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How Do I Find Assets That are Hidden From an Estate?

June 10, 2014

When a Long Island decedent passes away, the executor or personal representative of the estate must located all of the decedent’s assets. This may entail finding hidden assets that the family may not have been aware of which the decedent may have held in the decedent’s sole name at the time of death. The personal [...]

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What are the Responsibilities of a Trustee?

May 29, 2014

A trustee is appointed by the maker of the trust and maintains the position on a long term basis unless the trustee is removed for good cause, resigns or dies. The trustee is considered a fiduciary and must at all times at in the best interests of the beneficiaries. The trustee must manage the trust [...]

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Who is Entitled to Receive a Copy of a Trust on Long Island

April 8, 2014

Since trusts are not part of the public records, the only persons entitled to copies of a trust instrument are beneficiaries. A beneficiary could make a request that the trustee provide a third party with a copy, but the trustee does not necessarily have to comply. The trustee has the discretion to decide who gets [...]

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What Are the Rights of Surviving Heirs in a Long Island Estate?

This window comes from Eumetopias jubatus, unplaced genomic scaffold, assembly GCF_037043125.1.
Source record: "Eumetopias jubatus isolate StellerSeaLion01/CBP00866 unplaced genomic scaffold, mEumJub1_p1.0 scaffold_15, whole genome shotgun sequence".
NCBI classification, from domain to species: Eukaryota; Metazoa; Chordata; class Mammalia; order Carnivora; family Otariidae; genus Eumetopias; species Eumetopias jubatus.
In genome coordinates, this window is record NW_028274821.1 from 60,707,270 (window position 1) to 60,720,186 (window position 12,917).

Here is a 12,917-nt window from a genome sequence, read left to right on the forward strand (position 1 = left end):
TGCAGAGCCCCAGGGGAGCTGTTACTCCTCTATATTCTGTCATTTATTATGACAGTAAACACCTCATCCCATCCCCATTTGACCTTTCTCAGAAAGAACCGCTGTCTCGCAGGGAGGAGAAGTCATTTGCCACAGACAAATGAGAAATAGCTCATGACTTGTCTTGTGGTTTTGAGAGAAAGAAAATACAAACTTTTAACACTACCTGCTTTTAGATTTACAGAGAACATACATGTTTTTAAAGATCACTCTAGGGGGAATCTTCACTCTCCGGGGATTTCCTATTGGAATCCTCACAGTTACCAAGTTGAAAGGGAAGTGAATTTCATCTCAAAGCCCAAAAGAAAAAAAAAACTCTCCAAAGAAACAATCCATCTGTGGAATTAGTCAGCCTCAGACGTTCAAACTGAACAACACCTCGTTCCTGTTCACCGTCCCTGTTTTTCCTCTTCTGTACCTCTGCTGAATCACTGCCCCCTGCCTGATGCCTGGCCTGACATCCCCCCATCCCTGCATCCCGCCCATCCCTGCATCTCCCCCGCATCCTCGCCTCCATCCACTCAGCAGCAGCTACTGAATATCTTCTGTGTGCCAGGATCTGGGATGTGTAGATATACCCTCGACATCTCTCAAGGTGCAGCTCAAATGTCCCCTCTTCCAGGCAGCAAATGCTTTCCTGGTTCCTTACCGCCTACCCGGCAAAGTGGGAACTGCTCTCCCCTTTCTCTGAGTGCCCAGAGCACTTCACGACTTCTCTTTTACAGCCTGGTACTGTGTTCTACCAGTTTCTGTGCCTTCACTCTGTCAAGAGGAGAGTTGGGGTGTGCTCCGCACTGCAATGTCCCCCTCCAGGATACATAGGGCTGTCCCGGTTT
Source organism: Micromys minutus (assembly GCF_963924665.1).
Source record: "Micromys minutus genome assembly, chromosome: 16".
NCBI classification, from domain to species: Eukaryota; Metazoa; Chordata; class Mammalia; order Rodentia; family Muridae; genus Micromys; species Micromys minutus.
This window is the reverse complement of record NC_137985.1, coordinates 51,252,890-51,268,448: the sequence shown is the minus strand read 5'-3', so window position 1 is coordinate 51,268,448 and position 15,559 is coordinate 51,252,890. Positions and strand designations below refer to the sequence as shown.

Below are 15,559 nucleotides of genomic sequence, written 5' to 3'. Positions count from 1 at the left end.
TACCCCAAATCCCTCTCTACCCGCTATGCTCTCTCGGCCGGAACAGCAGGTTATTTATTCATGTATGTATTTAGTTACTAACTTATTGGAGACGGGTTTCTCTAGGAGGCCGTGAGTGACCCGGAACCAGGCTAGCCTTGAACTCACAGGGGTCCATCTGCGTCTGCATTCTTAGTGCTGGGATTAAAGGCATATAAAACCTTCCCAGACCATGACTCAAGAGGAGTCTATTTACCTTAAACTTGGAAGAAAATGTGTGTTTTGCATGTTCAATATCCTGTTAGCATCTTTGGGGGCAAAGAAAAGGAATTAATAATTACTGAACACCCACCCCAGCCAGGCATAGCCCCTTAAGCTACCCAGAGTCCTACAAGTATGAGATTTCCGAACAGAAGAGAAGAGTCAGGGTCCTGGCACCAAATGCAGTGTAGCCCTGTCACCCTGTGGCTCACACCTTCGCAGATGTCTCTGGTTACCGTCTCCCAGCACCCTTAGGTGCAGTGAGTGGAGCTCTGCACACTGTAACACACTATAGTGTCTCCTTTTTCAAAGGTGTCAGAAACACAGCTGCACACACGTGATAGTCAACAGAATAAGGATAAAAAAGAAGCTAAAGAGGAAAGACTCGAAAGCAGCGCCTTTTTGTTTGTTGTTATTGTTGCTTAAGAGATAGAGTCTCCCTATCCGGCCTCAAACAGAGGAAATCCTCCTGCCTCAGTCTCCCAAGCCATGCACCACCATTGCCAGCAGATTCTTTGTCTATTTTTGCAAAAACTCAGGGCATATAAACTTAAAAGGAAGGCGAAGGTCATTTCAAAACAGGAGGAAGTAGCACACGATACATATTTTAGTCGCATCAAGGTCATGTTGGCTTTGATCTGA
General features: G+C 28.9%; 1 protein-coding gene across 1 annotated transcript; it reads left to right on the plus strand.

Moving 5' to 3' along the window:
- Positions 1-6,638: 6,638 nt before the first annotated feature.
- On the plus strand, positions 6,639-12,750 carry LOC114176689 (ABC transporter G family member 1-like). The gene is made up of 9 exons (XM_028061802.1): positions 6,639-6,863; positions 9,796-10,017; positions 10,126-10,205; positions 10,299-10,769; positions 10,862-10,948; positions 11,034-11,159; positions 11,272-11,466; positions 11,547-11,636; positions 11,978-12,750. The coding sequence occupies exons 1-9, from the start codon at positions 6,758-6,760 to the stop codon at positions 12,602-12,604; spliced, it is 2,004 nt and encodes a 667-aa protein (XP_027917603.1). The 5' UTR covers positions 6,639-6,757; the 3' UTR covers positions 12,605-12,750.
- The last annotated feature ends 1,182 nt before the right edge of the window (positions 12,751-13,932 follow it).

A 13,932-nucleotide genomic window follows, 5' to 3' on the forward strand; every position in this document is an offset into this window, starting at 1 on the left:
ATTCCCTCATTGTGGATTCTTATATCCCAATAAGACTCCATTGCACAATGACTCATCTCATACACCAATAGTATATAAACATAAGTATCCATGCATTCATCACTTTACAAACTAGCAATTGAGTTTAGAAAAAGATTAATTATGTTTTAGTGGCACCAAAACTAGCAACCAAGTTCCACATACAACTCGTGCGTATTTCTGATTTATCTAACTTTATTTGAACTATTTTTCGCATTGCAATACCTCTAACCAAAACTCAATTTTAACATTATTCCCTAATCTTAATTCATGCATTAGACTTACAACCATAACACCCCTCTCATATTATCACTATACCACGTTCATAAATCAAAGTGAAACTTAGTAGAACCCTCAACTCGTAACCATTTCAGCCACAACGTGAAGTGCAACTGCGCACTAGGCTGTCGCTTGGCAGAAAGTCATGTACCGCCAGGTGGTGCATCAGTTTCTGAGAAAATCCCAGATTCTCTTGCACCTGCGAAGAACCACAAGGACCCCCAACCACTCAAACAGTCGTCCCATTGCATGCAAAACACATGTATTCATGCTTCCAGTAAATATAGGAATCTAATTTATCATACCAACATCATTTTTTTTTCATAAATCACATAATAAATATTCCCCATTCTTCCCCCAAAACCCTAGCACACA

April 3, 2014

A Long Island decedent’s heirs such as the decedent’s children, surviving spouse, parents, siblings, grand children, aunts, uncles and cousins may have an interest in claiming an inheritance in the decedent’s estate. Depending upon whether the decedent left a will or died intestate (without a will) will determine the rights of surviving heirs to inherit [...]

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Who Should You Use to Witness Your Will?

April 1, 2014

New York law requires that you use two witnesses over the age of 18 years who are deemed mentally competent to witness your Long Island will. The witnesses should not be beneficiaries to the will or the attorney preparing the will to avoid any conflicts of interest that another interested party could claim invalidates your [...]

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How Does a Pour Over Will Work?

March 13, 2014

When you make a will and/or trust disposing of your Long Island estate assets, you may want to think about making a pour over will at the same time. A pour-over will is prepared in conjunction with a trust and allows for the transfer of any assets that you may hold in your sole name [...]

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How Can I Act as an Executor Before Letters Testamentary Have Been Granted to Me?

February 28, 2014

After a Long Island decedent passes away, and the decedent’s will has been located, the executor appointed in the will can file a Petition for Probate with the Nassau County or Suffolk County Surrogate’s Court asking the Court to issues preliminary letters and appointment as temporary administrator of the decedent’s estate before letters testamentary are [...]

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How Does a No-Contest Clause Work in a Long Island Will?

December 27, 2013

If a beneficiary is getting less then they would have gotten if not for this will (i.e. by intestacy or under a prior will), there’s always a chance that they will challenge the will. Furthermore, anyone with an interest in your Long Island estate can contest the will if they have the standing. While not [...]